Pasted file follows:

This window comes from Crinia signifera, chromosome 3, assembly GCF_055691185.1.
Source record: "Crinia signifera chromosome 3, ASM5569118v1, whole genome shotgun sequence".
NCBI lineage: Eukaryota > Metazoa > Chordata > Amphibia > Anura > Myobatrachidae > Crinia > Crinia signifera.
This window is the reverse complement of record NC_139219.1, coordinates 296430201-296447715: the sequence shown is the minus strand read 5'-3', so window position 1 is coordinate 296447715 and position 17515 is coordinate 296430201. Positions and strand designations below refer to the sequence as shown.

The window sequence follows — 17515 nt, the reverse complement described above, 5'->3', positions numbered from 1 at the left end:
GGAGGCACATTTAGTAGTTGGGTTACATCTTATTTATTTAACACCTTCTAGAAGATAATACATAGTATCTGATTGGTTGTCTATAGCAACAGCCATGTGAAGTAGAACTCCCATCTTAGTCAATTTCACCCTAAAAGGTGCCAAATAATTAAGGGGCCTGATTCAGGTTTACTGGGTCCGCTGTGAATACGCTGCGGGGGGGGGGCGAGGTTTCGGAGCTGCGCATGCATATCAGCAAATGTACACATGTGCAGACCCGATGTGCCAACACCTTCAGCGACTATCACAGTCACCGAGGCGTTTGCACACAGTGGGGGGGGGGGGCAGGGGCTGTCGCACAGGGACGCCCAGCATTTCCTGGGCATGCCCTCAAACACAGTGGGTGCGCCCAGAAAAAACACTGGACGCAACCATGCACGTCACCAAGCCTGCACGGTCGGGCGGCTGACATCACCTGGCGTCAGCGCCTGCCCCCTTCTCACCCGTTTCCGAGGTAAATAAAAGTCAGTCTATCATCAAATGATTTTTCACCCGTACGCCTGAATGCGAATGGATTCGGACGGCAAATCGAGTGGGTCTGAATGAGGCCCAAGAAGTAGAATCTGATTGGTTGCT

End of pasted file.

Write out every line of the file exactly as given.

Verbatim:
This window comes from Crinia signifera, chromosome 3, assembly GCF_055691185.1.
Source record: "Crinia signifera chromosome 3, ASM5569118v1, whole genome shotgun sequence".
NCBI lineage: Eukaryota > Metazoa > Chordata > Amphibia > Anura > Myobatrachidae > Crinia > Crinia signifera.
This window is the reverse complement of record NC_139219.1, coordinates 296430201-296447715: the sequence shown is the minus strand read 5'-3', so window position 1 is coordinate 296447715 and position 17515 is coordinate 296430201. Positions and strand designations below refer to the sequence as shown.

The window sequence follows — 17515 nt, the reverse complement described above, 5'->3', positions numbered from 1 at the left end:
GGAGGCACATTTAGTAGTTGGGTTACATCTTATTTATTTAACACCTTCTAGAAGATAATACATAGTATCTGATTGGTTGTCTATAGCAACAGCCATGTGAAGTAGAACTCCCATCTTAGTCAATTTCACCCTAAAAGGTGCCAAATAATTAAGGGGCCTGATTCAGGTTTACTGGGTCCGCTGTGAATACGCTGCGGGGGGGGGGCGAGGTTTCGGAGCTGCGCATGCATATCAGCAAATGTACACATGTGCAGACCCGATGTGCCAACACCTTCAGCGACTATCACAGTCACCGAGGCGTTTGCACACAGTGGGGGGGGGGGGCAGGGGCTGTCGCACAGGGACGCCCAGCATTTCCTGGGCATGCCCTCAAACACAGTGGGTGCGCCCAGAAAAAACACTGGACGCAACCATGCACGTCACCAAGCCTGCACGGTCGGGCGGCTGACATCACCTGGCGTCAGCGCCTGCCCCCTTCTCACCCGTTTCCGAGGTAAATAAAAGTCAGTCTATCATCAAATGATTTTTCACCCGTACGCCTGAATGCGAATGGATTCGGACGGCAAATCGAGTGGGTCTGAATGAGGCCCAAGAAGTAGAATCTGATTGGTTGCT